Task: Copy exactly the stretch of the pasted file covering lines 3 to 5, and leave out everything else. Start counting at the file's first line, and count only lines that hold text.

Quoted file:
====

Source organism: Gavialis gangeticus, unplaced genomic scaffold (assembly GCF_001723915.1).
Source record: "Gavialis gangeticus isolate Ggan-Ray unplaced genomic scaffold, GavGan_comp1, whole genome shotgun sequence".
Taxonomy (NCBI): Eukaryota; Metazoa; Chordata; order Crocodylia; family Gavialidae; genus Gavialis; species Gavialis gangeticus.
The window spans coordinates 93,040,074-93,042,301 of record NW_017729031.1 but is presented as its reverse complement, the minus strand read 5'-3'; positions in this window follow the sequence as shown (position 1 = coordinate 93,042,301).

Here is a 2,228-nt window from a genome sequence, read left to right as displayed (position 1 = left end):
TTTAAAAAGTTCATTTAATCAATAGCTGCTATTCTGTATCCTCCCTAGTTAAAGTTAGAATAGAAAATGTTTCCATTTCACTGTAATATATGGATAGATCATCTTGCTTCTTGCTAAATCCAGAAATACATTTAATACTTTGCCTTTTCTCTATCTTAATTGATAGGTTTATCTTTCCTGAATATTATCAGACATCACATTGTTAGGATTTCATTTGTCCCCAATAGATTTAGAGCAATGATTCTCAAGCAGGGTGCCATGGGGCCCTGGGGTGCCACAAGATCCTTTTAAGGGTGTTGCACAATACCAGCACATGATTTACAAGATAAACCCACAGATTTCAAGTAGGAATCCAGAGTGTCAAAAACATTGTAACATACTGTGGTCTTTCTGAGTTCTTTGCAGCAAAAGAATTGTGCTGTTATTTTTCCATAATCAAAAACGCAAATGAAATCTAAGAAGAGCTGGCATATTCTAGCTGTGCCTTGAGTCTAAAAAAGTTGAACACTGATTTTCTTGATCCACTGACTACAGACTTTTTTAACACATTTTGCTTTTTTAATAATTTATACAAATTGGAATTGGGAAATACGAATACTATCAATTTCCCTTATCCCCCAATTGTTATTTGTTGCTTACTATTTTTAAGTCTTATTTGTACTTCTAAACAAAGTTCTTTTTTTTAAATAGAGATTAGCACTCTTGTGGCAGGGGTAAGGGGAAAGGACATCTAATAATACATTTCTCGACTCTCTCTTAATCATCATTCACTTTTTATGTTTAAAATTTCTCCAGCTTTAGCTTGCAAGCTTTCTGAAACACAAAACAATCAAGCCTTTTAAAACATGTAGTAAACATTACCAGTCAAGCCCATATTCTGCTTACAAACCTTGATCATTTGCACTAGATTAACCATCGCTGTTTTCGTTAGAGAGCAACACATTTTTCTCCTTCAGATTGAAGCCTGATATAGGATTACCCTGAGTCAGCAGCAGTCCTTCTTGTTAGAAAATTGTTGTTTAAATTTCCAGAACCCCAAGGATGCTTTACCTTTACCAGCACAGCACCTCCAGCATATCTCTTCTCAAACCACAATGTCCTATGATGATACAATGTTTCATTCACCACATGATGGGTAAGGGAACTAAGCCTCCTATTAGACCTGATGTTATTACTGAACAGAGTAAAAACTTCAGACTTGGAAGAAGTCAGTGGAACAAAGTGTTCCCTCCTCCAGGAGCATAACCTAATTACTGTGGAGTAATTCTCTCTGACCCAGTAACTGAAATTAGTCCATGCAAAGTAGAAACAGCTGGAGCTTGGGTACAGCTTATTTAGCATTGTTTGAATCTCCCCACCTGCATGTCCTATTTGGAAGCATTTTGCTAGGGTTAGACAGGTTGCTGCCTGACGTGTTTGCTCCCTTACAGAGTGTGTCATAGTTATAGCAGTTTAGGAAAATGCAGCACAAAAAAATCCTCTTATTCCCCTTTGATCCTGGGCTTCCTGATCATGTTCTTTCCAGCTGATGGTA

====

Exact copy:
Taxonomy (NCBI): Eukaryota; Metazoa; Chordata; order Crocodylia; family Gavialidae; genus Gavialis; species Gavialis gangeticus.
The window spans coordinates 93,040,074-93,042,301 of record NW_017729031.1 but is presented as its reverse complement, the minus strand read 5'-3'; positions in this window follow the sequence as shown (position 1 = coordinate 93,042,301).

Here is a 2,228-nt window from a genome sequence, read left to right as displayed (position 1 = left end):